by people who have kept on trying when there seemed to be no hope at all.”
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On my Flickr page last Sunday I posted a photo of a crown of thorns on a bed of palm fronds. It was one of the photos I took after the church service during which children had waved palms while parading into the sanctuary. Later our youth minister used the crown to explain how the king who was welcomed that day didn’t end up wearing a shiny gold crown as the people hoped, but a crown of thorns instead.
During the storytelling I heard again of how the Lord came into the city of Jerusalem riding on a donkey, and suddenly recalled that on the way to Bethlehem, cradled within the womb of his mother, he had also travelled on a donkey. Prior to both his birth and his death he arrived on a donkey. I’d never thought of that before.
Many things don’t happen as we hope or expect, but God has a way of giving each experience a purpose anyway. We may not always realize it at the time.
Inexplicably linked with this account is the ‘coincidence’ that there is a palm tree in my bathroom.
Each summer for at least a decade I’ve purchased an inexpensive Majesty Palm for our back deck. I don’t deliberately plan for it to die, but neither do I try to keep it alive through the winter. It sits as a backdrop to our water garden and various pots of annuals, and when the chill of frosty autumn nights signals an end to their season, the palm follows them into the compost pile. That’s how it’s been every year… until last year. Last year when I went to buy a palm, there was none to be found anywhere, and I reluctantly substituted a Yucca plant. It was too small, more expensive, very stiff and not at all the gracious backdrop I preferred. I muttered frequently throughout the summer while I deadheaded the flowers in nearby pots.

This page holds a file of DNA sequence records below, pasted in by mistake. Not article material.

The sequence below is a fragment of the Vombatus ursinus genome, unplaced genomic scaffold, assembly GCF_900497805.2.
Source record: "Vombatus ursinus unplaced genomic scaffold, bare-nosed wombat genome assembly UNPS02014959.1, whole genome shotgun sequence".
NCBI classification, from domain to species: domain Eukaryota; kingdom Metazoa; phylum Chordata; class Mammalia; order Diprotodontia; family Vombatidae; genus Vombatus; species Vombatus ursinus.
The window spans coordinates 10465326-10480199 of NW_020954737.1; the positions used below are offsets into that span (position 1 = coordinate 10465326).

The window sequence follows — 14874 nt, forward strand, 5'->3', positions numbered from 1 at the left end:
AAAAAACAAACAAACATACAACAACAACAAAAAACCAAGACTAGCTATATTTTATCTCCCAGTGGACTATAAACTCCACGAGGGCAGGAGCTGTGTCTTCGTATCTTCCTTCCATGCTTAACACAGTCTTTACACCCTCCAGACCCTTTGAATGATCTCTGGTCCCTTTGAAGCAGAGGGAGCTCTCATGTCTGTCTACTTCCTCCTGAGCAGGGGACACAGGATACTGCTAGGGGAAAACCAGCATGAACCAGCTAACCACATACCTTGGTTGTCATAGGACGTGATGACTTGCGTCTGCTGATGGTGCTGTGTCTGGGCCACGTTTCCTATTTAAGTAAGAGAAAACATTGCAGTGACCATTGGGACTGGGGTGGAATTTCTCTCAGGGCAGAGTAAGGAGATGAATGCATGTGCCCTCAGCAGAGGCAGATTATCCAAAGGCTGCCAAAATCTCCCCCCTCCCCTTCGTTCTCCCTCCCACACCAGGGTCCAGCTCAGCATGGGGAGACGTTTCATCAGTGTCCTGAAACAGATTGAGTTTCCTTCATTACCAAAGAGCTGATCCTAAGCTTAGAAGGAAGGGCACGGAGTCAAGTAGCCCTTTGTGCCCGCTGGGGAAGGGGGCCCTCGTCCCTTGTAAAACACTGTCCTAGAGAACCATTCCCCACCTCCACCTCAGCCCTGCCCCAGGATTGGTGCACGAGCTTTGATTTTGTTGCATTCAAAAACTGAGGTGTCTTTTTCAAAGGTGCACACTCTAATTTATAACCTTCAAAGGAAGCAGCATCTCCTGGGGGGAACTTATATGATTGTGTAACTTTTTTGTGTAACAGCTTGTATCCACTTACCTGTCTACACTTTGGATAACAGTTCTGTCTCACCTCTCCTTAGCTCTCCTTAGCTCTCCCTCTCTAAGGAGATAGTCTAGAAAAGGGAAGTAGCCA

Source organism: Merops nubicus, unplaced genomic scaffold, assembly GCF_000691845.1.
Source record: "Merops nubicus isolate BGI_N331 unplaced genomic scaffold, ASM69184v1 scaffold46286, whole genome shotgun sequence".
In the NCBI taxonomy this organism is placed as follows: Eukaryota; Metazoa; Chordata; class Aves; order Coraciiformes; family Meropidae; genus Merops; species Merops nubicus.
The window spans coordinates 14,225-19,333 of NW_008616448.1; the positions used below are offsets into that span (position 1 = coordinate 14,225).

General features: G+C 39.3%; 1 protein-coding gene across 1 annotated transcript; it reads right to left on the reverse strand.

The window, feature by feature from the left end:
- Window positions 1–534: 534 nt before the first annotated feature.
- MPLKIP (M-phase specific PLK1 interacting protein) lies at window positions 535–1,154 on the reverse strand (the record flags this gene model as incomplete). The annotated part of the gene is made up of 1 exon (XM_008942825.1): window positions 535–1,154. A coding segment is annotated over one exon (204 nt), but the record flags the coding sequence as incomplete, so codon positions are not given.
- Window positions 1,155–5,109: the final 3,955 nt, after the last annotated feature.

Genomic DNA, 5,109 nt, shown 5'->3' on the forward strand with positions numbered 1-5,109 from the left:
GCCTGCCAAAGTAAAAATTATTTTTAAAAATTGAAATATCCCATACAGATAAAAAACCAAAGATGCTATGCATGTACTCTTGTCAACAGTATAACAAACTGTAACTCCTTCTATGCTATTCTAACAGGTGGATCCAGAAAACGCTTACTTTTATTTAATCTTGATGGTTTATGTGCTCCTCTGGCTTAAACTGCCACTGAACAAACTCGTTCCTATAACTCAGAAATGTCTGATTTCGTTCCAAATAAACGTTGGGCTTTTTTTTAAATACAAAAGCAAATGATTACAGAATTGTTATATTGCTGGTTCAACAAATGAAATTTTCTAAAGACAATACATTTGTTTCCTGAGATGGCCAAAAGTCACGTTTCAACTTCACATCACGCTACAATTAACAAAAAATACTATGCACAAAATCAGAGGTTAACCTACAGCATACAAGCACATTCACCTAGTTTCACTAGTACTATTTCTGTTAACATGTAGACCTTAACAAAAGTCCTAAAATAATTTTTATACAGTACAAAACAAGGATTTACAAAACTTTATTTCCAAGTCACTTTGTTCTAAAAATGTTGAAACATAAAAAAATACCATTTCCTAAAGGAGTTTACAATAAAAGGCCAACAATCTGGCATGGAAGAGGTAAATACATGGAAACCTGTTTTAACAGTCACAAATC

So last Saturday I happened to be in a garden shop, looking for something totally unrelated, and came across a dozen Majesty palms, much larger than I’ve had before, and for much less money than I normally pay. Naturally… naturally, I stopped in front of them, and couldn’t budge a step until my hubby agreed that since we happened to have the truck with us, it was the perfect opportunity to buy one. It was meant to be!